A New Israeli Neighborhood in East Jerusalem is Threatening the Two State Solution

For the first time since the establishment of Har Homa -
New Israeli Neighborhood in East Jerusalem is threatening the Two State solution

On October 11, Plan no. 14295 was deposited for public review, for the construction of 2,610 housing units in a new neighborhood in East Jerusalem called “Givat Hamatos” East of Beit Safafa. This plan is the reparcellation scheme that enables the implementation of plan no. 5834A which was deposited three years ago and caused controversy.

  • The first new Israeli neighborhood in East Jerusalem since Har Homa – Unlike recent plans that caused controversy in Gilo and Pisgat Ze’ev which expanded the footprint of existing neighborhoods, the new plan creates an entirely new footprint of a new Israeli neighborhood in East Jerusalem, for the first time since the establishment of Har Homa in 1997 by the first Netanyahu Government.
  • “A mini-E-1” – a game changer that significantly changes the possible border between Israel and Palestine – The new neighborhood will complete the isolation between Bethlehem and East Jerusalem, and will destroy any possibility of a territorial solution in Beit Safafa and Shurafat. The Geneva Initiative proposed border will not be possible without dismantling the new Israeli neighborhood.

  • The plan is for immediate implementation – the plan for the establishment of Givat Hamatos neighborhood was firstly exposed when plan no. 5834A was deposited for public review under Olmert Govenement on January 2008. This plan was for the construction of 2,337 housing units and it completed the approval process in recent months. However, this plan was a general plan that couldn’t be implemented without further detailed planning called “reparcellation”. Today the reparcellation plan is ready, and it is deposited for public review. The detailed plan increases the capacity from 2,337 units to 2,610 units and once it is approved the construction can begin.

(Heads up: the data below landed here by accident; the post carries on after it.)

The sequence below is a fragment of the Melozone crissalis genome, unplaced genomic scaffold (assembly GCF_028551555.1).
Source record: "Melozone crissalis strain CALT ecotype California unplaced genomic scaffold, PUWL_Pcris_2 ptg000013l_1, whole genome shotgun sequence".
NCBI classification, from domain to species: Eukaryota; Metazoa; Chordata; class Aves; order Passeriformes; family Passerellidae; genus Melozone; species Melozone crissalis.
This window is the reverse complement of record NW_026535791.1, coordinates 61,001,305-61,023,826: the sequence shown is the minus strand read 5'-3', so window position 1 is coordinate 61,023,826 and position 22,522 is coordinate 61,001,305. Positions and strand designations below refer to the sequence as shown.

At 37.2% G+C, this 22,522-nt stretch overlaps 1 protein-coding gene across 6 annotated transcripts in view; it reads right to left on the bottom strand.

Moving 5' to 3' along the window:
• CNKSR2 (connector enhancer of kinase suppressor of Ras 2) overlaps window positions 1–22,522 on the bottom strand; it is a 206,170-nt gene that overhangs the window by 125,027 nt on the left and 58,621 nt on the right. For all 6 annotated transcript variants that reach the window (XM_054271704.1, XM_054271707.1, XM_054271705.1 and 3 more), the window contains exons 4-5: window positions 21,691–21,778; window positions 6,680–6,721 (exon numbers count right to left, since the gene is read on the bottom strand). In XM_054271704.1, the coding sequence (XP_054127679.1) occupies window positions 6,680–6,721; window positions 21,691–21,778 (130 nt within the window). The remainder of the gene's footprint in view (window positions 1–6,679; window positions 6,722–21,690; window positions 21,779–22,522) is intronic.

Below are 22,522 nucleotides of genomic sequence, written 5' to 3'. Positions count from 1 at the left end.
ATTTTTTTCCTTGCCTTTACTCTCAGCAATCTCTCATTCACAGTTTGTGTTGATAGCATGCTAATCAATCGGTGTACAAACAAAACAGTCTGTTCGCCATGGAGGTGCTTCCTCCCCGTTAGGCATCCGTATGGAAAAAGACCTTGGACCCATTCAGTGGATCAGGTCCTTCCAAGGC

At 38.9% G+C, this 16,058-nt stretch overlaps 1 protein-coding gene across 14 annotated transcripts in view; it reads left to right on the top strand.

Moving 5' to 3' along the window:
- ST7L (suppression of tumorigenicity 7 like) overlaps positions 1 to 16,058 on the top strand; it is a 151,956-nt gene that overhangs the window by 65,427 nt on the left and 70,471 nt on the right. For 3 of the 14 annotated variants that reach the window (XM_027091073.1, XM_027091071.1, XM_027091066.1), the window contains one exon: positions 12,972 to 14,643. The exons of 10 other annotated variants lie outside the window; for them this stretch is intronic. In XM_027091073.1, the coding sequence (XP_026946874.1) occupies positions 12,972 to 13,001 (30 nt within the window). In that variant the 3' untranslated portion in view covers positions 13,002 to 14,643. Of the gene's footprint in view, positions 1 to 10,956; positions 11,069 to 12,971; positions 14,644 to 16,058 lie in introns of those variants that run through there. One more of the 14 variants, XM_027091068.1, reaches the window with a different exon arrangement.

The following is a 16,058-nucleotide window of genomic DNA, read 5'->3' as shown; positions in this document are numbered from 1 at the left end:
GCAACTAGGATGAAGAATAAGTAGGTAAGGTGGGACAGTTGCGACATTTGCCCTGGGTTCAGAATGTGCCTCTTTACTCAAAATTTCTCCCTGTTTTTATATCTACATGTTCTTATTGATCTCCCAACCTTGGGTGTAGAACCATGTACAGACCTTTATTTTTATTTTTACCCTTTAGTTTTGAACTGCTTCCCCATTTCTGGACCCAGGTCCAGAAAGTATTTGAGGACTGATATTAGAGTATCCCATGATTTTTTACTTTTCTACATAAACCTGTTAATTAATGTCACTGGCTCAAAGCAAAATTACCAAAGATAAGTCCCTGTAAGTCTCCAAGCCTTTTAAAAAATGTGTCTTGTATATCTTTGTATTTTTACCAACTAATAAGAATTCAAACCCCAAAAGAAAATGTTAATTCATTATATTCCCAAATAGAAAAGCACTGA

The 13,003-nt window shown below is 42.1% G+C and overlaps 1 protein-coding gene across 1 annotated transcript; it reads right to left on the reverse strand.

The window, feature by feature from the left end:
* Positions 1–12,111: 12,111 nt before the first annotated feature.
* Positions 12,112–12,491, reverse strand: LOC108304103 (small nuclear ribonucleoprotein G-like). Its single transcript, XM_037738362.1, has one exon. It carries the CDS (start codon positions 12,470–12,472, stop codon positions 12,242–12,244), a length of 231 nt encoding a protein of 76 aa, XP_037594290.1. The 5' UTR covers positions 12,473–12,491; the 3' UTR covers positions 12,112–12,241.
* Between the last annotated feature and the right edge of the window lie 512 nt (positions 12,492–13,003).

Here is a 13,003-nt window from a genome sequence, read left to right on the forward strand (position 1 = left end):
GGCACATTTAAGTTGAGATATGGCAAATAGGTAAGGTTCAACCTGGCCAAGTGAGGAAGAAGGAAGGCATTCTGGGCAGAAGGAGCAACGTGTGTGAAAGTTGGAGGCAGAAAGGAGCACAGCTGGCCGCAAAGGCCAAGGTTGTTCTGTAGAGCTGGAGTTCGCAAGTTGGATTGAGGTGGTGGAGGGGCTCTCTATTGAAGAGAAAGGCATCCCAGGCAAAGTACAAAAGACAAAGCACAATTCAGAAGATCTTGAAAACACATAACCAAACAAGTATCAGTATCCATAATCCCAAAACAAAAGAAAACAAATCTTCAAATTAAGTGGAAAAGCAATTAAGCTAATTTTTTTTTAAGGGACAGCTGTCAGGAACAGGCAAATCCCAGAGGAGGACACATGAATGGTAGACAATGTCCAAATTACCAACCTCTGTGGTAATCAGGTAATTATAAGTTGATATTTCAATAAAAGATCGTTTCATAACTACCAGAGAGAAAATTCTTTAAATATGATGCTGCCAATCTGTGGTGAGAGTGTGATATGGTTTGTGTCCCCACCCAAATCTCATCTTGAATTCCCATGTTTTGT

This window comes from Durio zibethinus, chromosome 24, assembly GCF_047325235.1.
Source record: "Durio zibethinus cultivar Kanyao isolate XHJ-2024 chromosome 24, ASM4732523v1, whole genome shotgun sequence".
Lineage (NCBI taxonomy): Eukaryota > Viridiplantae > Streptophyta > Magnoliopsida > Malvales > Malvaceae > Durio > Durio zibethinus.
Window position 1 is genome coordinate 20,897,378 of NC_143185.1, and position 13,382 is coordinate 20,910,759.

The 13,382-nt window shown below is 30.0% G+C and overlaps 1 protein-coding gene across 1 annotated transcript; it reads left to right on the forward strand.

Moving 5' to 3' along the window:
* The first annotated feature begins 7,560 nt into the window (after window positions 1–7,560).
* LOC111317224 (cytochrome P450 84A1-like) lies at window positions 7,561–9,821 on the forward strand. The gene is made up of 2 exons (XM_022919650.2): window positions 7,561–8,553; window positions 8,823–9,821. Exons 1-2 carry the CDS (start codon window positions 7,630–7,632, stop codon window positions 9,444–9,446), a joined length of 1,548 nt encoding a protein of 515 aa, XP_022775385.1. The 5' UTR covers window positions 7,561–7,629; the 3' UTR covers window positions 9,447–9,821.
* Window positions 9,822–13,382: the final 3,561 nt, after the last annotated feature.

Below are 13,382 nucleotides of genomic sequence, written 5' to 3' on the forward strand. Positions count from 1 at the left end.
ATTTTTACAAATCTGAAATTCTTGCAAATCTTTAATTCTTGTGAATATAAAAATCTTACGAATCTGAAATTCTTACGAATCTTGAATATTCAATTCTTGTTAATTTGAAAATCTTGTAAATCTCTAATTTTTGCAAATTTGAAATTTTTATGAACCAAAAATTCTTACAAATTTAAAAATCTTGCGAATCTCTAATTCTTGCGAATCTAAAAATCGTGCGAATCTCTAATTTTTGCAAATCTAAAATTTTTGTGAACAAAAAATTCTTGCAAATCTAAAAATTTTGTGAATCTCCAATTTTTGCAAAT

• These are the Final planning phases – the detailed plan (no. 14295) was deposited for public review on October 11th, 2011. The 60-day objection period for the plan has now begun.  At the end of that period, and after hearing the objections, the plan can be approved. Following the approval there might be appeals to court that could take another few months but eventually, if the plan is not withdrawn by the government, the plan will receive the final approval in a few months to a year. Once Plan 14295 is approved, construction can commence.
    It is important to mention that the plan is under the authority of the Local Planning Committee at the Jerusalem Municipality. Unlike the Regional Planning Committee which is made up of civil servants, the Local Committee is made up of elected city council members, which are politically motivated and might want to approve the plan as quickly as possible.
  • The plan is initiated by the Israeli Land Authority (ILA) and is under the full control of the Israeli Government – the initiator of the plan is the Israel Lands Authority (ILA), a quasi-governmental agency that owns much of the land in the area (there are also areas of private ownership, both Israeli and Palestinian). This means that the plan can still be frozen at any time by the ILA (i.e., by a decision of the Israeli government), even if the Municipality is eager to move forward.
  • Parts of the plan for Palestinian construction? -there will probably be those in the Israeli government who will argue that the new neighborhood will not necessarily be only for Jews. Similar protestations were voiced in defense of the construction of the settlement of Har Homa, and eventually there wasn’t even one unit built for Palestinians in Har Homa. It does appear that the Givat Hamatos plan may allow some expansion of the existing Palestinian neighborhood of Beit Safafa on the lands that are privately owned by Palestinians. However, at least 1,700 units will be constructed for a new Israeli neighborhood.
  • Givat Hamatos Today –in the 1990’s the Israeli government used parts of the land of the new plan for a temporary residential site for new immigrants. Today there are some 25 trailer homes still not evicted from the site.
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